David Weinlick took his last breath on Sunday, ending a love story set in motion nearly 20 years ago when he allowed his friends to pick his bride and then married her five minutes later in the Mall of America.
It was a moment that propelled Weinlick and Elizabeth "Bethy" Runze into the national limelight as they each said "I do" in the mall's massive rotunda. Weinlick, who was diagnosed with colon cancer about a year ago, died Sunday at age 48.
"If someone would have told me on the day of the wedding that you're going to marry this stranger and you're going to have this awesome relationship and fantastic love but it's going to end when he's 48, do you still want to do it? I'd say yeah," Bethy Weinlick said Tuesday evening.
"I ended up with the greatest love story of my life," she said.
Weinlick's unconventional way of finding a wife began with a joke years earlier.
Tired of being asked when he was going to get married, he'd reply, "June 13, 1998."
With the date nearing and no bride in sight, longtime friend Steve Fletcher and now first-term Minneapolis City Council member suggested structuring the wedding like a political convention. The 28-year-old groom-in-waiting turned to the arranged marriage process.
He and a friend issued news releases, recorded a commercial and placed an ad in the Minnesota Daily. Naysayers said it was a great way to meet people but not necessarily a good way to start a marriage. Odds were the marriage wouldn't last, they said.
Weinlick was undeterred. "I think love develops," he said at the time. "It's not just there."
Hundreds of women applied to be Weinlick's bride.
"Something about this was calling me," Bethy Weinlick recalled on Tuesday. "Sometimes you have to open yourself up to those things that you can't make sense of at the time."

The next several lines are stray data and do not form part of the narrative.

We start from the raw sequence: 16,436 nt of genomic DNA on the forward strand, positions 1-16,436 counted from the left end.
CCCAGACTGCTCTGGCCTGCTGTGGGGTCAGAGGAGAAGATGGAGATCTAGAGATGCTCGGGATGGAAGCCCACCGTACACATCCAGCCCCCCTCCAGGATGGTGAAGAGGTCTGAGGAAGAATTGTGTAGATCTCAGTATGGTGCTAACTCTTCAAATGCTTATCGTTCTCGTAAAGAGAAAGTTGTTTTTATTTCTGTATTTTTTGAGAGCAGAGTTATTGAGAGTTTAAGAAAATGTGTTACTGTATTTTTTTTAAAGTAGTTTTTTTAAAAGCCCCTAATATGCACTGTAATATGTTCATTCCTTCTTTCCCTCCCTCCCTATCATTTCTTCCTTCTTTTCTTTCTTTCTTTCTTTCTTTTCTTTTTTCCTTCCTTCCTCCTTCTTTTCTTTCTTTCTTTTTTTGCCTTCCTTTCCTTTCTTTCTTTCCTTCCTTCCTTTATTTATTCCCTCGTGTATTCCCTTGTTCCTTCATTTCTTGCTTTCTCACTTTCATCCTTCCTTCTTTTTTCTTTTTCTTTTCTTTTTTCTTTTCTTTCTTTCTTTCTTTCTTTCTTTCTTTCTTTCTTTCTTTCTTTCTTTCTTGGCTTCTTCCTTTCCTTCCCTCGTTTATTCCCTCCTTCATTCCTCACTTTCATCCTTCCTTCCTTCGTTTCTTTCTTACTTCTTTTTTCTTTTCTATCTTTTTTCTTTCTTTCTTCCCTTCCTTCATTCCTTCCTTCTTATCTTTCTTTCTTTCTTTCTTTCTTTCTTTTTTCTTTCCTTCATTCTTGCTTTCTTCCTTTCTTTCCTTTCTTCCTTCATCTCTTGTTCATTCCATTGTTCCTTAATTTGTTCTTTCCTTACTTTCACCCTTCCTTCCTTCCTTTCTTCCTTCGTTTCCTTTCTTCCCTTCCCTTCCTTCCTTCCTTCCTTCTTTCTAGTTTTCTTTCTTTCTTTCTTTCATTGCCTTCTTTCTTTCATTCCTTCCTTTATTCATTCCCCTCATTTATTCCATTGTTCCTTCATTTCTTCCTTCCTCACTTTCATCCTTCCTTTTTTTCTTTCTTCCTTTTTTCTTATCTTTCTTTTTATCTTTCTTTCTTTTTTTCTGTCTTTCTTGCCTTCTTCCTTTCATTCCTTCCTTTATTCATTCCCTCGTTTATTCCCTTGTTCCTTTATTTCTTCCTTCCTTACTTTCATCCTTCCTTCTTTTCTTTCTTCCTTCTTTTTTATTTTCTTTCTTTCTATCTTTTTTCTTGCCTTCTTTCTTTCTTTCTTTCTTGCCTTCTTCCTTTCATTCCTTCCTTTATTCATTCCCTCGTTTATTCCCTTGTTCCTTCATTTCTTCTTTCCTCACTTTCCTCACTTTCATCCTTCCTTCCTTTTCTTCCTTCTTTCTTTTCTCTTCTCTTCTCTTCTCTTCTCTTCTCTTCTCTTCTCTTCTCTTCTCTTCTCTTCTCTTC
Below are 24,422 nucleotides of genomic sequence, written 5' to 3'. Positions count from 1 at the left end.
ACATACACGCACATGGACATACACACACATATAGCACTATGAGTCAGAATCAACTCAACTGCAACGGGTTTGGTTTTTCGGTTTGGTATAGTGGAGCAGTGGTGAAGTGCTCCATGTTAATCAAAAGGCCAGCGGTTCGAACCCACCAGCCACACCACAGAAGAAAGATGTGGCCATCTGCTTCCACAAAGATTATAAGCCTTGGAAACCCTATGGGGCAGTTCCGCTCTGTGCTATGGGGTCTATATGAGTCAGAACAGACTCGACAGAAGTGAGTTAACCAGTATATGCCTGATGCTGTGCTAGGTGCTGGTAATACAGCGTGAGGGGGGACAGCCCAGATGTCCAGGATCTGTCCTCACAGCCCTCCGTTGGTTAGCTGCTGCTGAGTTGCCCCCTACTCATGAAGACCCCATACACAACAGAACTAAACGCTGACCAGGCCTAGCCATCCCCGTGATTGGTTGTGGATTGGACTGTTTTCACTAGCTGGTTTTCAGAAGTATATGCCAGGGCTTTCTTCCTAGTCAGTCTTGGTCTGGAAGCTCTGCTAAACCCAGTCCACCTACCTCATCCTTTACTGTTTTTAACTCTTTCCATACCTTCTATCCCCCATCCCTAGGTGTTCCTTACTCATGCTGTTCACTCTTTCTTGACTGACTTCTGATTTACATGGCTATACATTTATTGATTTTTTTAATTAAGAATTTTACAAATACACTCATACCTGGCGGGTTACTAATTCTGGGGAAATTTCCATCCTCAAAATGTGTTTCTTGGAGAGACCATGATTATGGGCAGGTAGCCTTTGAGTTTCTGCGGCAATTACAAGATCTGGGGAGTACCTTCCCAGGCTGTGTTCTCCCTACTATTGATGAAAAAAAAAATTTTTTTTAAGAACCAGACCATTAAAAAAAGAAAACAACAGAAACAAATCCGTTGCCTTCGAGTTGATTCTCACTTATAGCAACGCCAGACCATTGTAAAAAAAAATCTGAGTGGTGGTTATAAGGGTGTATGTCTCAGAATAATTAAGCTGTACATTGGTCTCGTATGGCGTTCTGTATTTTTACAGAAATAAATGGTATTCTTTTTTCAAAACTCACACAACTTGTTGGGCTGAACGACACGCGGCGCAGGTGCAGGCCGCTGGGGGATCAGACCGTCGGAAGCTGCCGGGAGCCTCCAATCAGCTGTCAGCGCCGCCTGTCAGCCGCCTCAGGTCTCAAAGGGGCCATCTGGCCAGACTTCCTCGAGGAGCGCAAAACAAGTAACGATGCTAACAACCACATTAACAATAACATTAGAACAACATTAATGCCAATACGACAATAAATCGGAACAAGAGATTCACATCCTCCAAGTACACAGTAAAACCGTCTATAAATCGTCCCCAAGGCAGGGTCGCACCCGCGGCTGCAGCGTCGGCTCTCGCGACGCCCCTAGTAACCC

The mall hosted a bridal campaign mixer for the final 28 candidates, and David's family and friends overwhelmingly chose Bethy Runze.
The memory of that day is forever etched in her memory. There in the basement of the Mall of America, Weinlick, dressed in a tux, stood there smiling and crying. "He came over to me, got down on one knee, put his hands out to mine and asked: 'Will you marry me?' "
Opposites fit together
In some ways it's hard to explain why a marriage on a whim would turn into a long-lasting love story. They were opposites. He was an energetic extrovert, she an introvert who prefers a good book and a nice nap.
"We just got each other," she said. "We filled each other's weaknesses … so we became solid. He understood me like nobody else and I understood him." He called her sweetie; she called the 6-foot-5 man her "Big Love."
Life had its ups and downs, but their marriage didn't, Bethy Weinlick said.
When asked, neither could point out a fault of the other. It was 20 years of perfection, she said, wanting to give a lot of credit to the stranger she married in 1998. As father of their four children, he had the right combination of gentleness and goofy.
He was funny, always the optimist, and larger than life, Bethy Weinlick said. "He kind of sucked people in and became a hub of love and energy."
When the doctor gave him the terminal cancer diagnosis last year, Bethy Weinlick thought only the worst.
Dave Weinlick said, "We got this." He knew he wasn't going to beat the cancer, but he was going to make the most of the life he had left. So he took his wife and kids to the Grand Canyon and Disney World.
A missed future
But it was hard the last year, Bethy Weinlick said, not knowing whether it was going to be the last Fourth of July together or the last Thanksgiving. She thought about what would not be — he won't walk his daughters down the aisle or play with his grandkids.
"We're not going to have a future together," she said. "That whole plan that the kids would leave home and we're going to buy a motorcycle with a little sidecar and drive around the U.S., that's all gone now. So that's really sad."
But there are no regrets, she said. "If I had to chose between almost 20 years of fabulous or the other door of 60 years of average, I'll take the 20 years of fabulous."
So on Sunday, Bethy Weinlick held her husband during the last eight hours of his life.
Most of all, Weinlick's unconventional route to the altar will provide one of the lasting lessons for their children, ages 16, 15, 12 and 9.
"I tell my kids that there are going to be times when you're drawn to a person, a job or a situation or an experience and you might not be able to say why it's drawing you in, but you have to recognize it," Bethy Weinlick said. "We think we can plan life, but sometimes you have to be open to these callings. Trust that and your adventure will reveal itself."
Staff writer Paul Walsh contributed to this report.